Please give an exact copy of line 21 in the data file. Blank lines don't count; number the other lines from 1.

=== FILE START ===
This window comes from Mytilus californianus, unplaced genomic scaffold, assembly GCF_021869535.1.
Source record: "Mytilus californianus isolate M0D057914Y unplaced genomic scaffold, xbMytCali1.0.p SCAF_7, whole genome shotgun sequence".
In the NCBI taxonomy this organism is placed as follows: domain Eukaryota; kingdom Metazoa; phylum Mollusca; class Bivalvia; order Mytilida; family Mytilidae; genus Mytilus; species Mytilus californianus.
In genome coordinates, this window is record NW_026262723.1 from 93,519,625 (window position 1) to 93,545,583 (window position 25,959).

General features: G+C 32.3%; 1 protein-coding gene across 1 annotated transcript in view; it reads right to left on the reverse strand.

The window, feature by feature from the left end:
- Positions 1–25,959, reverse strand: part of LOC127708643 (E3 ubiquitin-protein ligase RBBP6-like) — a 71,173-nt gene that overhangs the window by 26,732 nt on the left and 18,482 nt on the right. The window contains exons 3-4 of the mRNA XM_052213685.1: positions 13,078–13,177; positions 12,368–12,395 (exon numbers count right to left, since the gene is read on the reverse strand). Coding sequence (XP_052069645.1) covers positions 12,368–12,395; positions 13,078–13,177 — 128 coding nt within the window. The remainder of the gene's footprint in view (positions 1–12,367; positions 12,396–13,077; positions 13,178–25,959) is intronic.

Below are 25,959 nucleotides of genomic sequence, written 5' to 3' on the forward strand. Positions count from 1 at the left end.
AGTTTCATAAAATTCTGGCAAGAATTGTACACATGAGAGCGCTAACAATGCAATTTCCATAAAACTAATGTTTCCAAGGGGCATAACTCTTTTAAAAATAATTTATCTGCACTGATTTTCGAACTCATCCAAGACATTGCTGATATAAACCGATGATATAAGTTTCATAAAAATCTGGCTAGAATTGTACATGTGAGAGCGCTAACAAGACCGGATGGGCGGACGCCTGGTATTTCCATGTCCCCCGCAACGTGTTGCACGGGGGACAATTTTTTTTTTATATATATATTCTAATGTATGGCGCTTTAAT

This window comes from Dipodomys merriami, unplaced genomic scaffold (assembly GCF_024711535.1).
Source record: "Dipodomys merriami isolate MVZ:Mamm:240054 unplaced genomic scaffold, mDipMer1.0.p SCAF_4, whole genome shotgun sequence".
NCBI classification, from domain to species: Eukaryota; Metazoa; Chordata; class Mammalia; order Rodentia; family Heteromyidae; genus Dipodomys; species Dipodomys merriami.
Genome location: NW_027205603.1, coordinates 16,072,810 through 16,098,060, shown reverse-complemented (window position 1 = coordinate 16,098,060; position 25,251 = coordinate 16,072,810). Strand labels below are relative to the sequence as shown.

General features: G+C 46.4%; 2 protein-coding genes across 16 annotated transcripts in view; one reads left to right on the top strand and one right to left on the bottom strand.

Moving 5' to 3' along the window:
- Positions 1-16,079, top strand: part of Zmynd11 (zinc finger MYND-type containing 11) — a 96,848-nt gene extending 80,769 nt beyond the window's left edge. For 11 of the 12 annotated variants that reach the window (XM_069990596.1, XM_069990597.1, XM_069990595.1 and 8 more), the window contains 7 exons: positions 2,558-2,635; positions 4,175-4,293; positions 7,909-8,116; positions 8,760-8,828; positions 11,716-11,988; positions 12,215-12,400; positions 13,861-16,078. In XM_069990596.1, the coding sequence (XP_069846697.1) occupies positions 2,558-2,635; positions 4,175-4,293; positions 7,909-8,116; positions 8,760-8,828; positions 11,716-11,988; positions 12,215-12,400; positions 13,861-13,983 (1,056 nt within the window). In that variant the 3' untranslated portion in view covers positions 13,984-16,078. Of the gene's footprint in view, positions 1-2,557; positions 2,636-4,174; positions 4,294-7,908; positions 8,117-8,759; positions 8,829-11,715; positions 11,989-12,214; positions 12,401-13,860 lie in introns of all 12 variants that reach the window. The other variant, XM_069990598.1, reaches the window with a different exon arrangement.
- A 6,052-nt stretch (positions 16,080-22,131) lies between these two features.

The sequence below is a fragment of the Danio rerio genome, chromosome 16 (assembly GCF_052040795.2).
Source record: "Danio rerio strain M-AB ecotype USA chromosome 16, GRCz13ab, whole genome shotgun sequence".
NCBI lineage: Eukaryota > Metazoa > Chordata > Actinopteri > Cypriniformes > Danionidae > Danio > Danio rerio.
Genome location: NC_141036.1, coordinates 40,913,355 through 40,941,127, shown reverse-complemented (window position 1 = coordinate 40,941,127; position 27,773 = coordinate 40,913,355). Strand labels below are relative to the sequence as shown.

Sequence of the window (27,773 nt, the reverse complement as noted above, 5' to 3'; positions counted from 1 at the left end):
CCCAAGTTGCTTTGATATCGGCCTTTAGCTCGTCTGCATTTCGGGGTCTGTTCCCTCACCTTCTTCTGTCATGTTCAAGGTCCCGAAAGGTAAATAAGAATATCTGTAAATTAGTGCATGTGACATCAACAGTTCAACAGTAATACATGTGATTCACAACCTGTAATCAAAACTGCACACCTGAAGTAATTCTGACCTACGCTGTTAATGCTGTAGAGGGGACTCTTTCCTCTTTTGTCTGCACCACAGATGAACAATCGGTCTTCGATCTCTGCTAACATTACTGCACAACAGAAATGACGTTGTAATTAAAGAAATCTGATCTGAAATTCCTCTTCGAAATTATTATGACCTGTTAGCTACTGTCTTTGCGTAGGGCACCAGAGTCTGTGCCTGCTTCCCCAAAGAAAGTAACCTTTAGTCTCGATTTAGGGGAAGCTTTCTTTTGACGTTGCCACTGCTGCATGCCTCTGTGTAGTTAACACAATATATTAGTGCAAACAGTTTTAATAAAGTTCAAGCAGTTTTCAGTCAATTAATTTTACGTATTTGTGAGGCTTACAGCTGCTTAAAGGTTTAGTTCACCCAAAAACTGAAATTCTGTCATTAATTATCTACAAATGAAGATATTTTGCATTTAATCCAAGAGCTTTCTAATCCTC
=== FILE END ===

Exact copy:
Genome location: NC_141036.1, coordinates 40,913,355 through 40,941,127, shown reverse-complemented (window position 1 = coordinate 40,941,127; position 27,773 = coordinate 40,913,355). Strand labels below are relative to the sequence as shown.